The occurrence of sequential but overlapping inflammatory cascade is important for proper healing. The altered levels of monocytes and macrophages in the wound tissue of the THS-exposed mice suggest a disruption of the balance of influx of inflammatory cells. Furthermore, it has been suggested that macrophages in smokers, display defective capacity to kill . Although we do see a spike in monocyte infiltration at day 3 post-wounding in the THS-exposed mouse wounds, the overall level of macrophages was significantly suppressed suggesting impaired maturation of monocytes to macrophages. These lower levels of macrophages could result in impairment of the clearance of dead neutrophils and of debris from the wound tissue and in altered production of factors that stimulate proper healing.
Because of the altered leucocyte levels in early wound healing we examined the chemokines and cytokines that lead to chemotaxis and maturation/function of these inflammatory cells. Although the levels of KC, chemoattractant for neutrophils [57,58], were reduced in the THS-exposed mouse wounds the levels of LIX/ENA-78, another chemokine that chemoattracts neutrophils was present at normal levels . This explains the presence of similar numbers of neutrophils in the THS-exposed mouse wounds. However, we observed lower levels of GCSF, which not only is a key regulator of neutrophil production  but also plays an essential role in neutrophil trafficking . This suggests that although we detect similar numbers of neutrophils infiltrating the wound tissue in both THS-exposed and control mice, these neutrophils may not be fully functional. GCSF, also directly affects monocytes and modulates their cytokine secretion . In the case of the monocytes we found that MCP-1/CCL2 was decreased at day 1 post-wounding which explains the delayed infiltration of monocytes we see . However, the fact that the levels of MIP-1α, another chemokine that attracts monocytes, are virtually the same in THS-exposed and in control mice and that the monocytes peak at day 3 post-wounding suggest that this chemokine plays a major role in the monocyte chemotaxis to the wound. Furthermore, we show that there is an overall reduced level of the interleukin 6 class protein LIF; this cytokine is critical for monocyte maturation into macrophage and for proper formation of the granulation tissue . Another chemokine that plays a very important role in the resolution and remodelling of the healing process is MIG/CXCL9. In the THS-exposed mouse wounds  the levels of this chemokine are lower after 5 days post-wounding suggesting poor remodelling of the wound tissue.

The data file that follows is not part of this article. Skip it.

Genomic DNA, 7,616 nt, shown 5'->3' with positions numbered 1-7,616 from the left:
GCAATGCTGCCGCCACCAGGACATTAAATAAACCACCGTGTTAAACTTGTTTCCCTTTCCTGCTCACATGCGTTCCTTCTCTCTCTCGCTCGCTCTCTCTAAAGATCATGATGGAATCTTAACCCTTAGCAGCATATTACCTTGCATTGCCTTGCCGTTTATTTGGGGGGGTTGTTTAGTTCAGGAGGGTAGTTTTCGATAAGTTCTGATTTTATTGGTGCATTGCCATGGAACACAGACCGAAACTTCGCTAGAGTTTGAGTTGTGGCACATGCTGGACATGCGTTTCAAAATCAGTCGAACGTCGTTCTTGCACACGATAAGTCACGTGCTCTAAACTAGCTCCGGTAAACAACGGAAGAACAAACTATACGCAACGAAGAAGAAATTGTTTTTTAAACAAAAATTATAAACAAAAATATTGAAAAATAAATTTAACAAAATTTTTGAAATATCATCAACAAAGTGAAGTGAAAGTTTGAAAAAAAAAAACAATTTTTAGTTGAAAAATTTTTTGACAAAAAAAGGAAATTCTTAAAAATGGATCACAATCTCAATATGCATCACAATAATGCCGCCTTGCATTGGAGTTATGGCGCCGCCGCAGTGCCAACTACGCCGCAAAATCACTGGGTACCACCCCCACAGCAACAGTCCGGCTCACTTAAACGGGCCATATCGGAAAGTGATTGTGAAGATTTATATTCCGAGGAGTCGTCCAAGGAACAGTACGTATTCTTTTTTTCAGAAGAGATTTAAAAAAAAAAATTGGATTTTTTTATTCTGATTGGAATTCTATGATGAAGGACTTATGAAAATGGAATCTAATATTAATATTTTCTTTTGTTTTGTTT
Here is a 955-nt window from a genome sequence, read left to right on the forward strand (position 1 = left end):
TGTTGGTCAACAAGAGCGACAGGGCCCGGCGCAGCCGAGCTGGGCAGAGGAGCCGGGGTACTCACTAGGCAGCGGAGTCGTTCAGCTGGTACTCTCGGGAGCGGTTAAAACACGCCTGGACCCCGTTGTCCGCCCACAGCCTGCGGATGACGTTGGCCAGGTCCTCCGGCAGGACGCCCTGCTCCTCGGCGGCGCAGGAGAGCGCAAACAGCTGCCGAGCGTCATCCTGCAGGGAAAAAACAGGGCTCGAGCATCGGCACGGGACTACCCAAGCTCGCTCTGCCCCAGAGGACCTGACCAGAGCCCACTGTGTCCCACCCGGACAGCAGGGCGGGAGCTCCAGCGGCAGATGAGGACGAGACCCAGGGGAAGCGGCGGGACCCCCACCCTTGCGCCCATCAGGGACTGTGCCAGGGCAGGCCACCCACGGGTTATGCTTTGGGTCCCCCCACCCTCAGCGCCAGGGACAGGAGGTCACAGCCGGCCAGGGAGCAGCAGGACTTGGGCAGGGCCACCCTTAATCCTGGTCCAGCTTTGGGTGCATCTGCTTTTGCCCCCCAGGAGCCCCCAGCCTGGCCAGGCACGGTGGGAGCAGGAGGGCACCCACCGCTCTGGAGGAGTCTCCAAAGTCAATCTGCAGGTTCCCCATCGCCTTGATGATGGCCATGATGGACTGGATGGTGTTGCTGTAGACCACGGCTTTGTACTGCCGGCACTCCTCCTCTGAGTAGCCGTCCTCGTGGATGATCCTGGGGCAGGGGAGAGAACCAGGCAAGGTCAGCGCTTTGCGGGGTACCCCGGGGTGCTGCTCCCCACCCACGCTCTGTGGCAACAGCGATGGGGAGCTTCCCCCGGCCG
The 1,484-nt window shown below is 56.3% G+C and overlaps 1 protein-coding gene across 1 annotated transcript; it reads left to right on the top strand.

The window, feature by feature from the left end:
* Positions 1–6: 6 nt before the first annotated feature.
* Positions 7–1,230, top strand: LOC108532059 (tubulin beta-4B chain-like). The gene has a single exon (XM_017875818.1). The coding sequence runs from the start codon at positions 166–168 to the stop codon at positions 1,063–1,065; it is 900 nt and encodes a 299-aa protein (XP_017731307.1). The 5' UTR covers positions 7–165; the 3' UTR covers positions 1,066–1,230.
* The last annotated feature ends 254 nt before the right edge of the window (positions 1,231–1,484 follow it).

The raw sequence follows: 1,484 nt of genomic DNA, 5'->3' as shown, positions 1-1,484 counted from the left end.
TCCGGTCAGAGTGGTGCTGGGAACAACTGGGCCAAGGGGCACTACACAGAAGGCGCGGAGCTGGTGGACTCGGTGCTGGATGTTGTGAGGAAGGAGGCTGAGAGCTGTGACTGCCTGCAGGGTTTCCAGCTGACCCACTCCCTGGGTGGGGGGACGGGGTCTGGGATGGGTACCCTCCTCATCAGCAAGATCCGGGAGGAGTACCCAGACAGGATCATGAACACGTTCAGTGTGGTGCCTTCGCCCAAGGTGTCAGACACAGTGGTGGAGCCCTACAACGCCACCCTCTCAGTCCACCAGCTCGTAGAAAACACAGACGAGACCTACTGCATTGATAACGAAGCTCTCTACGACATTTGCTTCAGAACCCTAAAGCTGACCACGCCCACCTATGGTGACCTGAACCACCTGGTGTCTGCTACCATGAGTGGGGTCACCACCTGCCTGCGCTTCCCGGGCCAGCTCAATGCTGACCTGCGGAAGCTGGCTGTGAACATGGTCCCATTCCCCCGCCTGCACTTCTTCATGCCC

Angiogenesis is required for proper nutrition and oxygenation of the wound tissue. Our observation that THS exposure results in the development of fewer blood vessels in response to an angiogenic molecule indicates that there is a deficiency in the ability of the endothelial cells to migrate to the wound site and form vessels. The lack of angiogenesis could also be due to the inability of the endothelial cells to adhere to each other and form tubes . In support of the impaired adhesion are our findings that the vessels formed in the wounds of THS-exposed mice are leaky.
We delineate for the first time the mechanisms involved in THS-induced poor wound healing. They involve delayed rate of healing, increased oxidative stress, impaired inflammation, improper cytokine/chemokine balance and abnormal angiogenesis, driving the pathogenesis of impaired wound healing. These findings are also instrumental to understanding both FHS- and SHS-induced impaired healing. Taken together, our findings provide powerful insight into the role of tobacco smoke in wound healing and in particular targeting patients previously exposed to THS and undergoing surgery with substantial risk of developing difficult-to-treat surgical wounds.
Sandeep Dhall and Manuela Martins-Green conceived and designed the experiments. Sandeep Dhall, Raquelle Alamat, Anthony Castro, Altaf Sarker, Bo Hang, Jian-Hua Mao and Manuela Martins-Green performed the experiments. Sandeep Dhall, Alex Chan and Manuela Martins-Green analysed the data. Manuela Martins-Green and Bo Hang contributed reagents/materials/analysis tools. Sandeep Dhall and Manuela Martins-Green wrote the manuscript.
We thank Yagnika Patel for helping with wound area determination using ImageJ.
This work was supported by the Tobacco Research Disease Related Program (TRDRP) [grant numbers 22RT-0121 and 23DT-0103 (to M.M.-G.)].
fluorescence activated cell sorting
granulocyte colony stimulating factor
Institutional Animal Care and Use Committee
large Amplicon quantitative PCR
leukaemia inhibitory factor
monocyte chemoattractant protein
macrophage inflammatory protein 1α
reactive oxygen species
second hand smoke
α-smooth muscle actin
thiobarbituric acid reactive substances
third hand smoke
tissue inhibitors of matrix metalloproteinase